Not seeing Rhoades unvoluntarily restrained and having his IV started only protected the IDs of some of the execution team. The actual execution will be visible to the allowed media.

Just saying ...

… Society looses the ability to deter likeminded dark souls from being future murderers because of the delay of judgment and lack of its display.

Given the absoluteness of this murderer's actions, why are people so bent on softening the negative reinforcement society could capitalize on in this event – a deterrent if you will, for the next guy that wants to commit this kind of crime?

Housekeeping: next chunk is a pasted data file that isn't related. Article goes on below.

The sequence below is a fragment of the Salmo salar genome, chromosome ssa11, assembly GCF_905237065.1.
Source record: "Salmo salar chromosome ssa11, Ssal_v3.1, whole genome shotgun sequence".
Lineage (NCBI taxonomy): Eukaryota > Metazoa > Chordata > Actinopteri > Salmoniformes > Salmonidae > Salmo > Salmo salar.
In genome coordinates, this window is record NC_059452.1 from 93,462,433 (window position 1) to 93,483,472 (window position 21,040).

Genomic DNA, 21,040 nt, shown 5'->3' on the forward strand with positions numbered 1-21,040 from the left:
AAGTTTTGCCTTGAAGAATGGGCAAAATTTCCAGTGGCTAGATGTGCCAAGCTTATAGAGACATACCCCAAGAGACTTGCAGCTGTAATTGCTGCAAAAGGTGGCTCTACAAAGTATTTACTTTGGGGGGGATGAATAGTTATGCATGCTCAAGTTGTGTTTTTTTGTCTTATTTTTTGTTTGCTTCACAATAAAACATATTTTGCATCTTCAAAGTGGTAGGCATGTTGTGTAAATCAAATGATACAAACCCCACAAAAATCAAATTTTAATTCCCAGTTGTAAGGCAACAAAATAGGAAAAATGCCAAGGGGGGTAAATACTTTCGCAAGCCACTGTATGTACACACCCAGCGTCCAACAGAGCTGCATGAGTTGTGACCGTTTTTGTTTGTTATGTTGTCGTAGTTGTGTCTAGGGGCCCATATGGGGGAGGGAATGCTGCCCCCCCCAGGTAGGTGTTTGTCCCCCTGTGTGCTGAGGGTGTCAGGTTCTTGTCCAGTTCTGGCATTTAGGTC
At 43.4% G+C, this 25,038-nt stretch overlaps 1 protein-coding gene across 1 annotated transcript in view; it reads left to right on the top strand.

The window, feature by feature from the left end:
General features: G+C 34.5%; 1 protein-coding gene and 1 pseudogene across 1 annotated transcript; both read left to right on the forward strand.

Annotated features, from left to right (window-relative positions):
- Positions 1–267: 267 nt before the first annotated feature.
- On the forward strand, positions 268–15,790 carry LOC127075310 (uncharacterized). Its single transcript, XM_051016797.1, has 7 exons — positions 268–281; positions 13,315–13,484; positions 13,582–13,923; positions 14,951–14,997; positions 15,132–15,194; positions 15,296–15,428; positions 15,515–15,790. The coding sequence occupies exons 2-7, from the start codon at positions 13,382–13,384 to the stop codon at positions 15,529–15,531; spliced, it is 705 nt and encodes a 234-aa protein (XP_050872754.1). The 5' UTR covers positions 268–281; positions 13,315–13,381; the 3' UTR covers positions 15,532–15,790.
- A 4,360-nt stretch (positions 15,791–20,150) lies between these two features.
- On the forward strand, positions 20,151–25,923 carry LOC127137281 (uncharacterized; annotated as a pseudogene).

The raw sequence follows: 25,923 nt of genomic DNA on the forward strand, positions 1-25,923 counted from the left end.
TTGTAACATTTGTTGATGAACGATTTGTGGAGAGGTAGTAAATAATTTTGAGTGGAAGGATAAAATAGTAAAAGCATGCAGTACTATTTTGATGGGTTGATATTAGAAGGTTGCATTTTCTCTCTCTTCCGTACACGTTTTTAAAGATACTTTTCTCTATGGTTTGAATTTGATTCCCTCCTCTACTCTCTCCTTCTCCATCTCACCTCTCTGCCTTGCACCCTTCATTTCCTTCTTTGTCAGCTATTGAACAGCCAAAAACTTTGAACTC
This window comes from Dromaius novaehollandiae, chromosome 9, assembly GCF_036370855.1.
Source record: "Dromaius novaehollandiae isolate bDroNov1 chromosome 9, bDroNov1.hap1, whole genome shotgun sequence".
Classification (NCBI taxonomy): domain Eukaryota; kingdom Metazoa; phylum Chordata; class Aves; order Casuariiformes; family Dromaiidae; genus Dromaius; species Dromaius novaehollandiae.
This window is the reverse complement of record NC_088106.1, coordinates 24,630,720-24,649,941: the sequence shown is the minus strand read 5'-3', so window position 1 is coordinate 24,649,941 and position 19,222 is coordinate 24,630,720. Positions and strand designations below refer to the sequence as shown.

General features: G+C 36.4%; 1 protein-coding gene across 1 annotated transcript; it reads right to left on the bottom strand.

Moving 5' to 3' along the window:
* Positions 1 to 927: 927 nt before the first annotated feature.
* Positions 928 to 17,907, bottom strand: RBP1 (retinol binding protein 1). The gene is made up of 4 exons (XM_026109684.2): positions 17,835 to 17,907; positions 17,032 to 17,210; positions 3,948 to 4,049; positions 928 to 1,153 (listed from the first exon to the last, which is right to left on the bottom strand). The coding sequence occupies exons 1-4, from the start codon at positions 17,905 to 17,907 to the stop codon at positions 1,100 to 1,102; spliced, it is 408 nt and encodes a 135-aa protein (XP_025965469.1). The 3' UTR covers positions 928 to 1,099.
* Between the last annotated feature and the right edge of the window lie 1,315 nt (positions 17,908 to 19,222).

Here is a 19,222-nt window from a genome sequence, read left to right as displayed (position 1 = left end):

Let this guy suffer huge amounts of pain. Let him die over the period of days, one drop of blood at a time. Write about it in detail – put it out on display; not out of hate for him, or the sake of his victim’s families, but as a deterrent to a future murderer: you do the crime, and you will pay a price way beyond anything you can imagine!

They say he is a changed man, and I hope he is - for his sake he needs to seek Divine mercy and grace. But at this point the greatest contribution he can make to society is to die as an example to all that seek to be like him.

All that said, I feel bad for the Rhoades family. They are also victims in all this – and their suffering will last way past his lifetime!

Such is the nature of this kind of crime: lives are shattered!

to deter a murder